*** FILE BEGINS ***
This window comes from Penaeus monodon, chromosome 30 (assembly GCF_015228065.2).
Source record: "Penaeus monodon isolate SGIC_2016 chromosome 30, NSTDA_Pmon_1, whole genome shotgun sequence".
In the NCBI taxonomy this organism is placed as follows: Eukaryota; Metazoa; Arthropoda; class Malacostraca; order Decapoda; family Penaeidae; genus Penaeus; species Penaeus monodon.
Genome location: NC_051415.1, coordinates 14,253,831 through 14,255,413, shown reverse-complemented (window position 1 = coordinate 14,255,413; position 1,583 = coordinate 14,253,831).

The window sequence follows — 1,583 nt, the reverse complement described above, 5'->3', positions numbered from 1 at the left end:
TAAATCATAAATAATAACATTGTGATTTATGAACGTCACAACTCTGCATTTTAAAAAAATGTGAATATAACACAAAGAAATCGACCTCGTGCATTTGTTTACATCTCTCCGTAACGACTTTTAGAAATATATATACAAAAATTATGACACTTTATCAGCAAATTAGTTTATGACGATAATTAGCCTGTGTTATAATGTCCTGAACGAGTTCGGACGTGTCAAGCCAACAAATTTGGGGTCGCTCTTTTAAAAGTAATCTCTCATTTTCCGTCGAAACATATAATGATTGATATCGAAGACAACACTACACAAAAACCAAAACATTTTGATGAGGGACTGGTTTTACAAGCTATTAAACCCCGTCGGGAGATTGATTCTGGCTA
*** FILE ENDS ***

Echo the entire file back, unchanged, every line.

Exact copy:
This window comes from Penaeus monodon, chromosome 30 (assembly GCF_015228065.2).
Source record: "Penaeus monodon isolate SGIC_2016 chromosome 30, NSTDA_Pmon_1, whole genome shotgun sequence".
In the NCBI taxonomy this organism is placed as follows: Eukaryota; Metazoa; Arthropoda; class Malacostraca; order Decapoda; family Penaeidae; genus Penaeus; species Penaeus monodon.
Genome location: NC_051415.1, coordinates 14,253,831 through 14,255,413, shown reverse-complemented (window position 1 = coordinate 14,255,413; position 1,583 = coordinate 14,253,831).

The window sequence follows — 1,583 nt, the reverse complement described above, 5'->3', positions numbered from 1 at the left end:
TAAATCATAAATAATAACATTGTGATTTATGAACGTCACAACTCTGCATTTTAAAAAAATGTGAATATAACACAAAGAAATCGACCTCGTGCATTTGTTTACATCTCTCCGTAACGACTTTTAGAAATATATATACAAAAATTATGACACTTTATCAGCAAATTAGTTTATGACGATAATTAGCCTGTGTTATAATGTCCTGAACGAGTTCGGACGTGTCAAGCCAACAAATTTGGGGTCGCTCTTTTAAAAGTAATCTCTCATTTTCCGTCGAAACATATAATGATTGATATCGAAGACAACACTACACAAAAACCAAAACATTTTGATGAGGGACTGGTTTTACAAGCTATTAAACCCCGTCGGGAGATTGATTCTGGCTA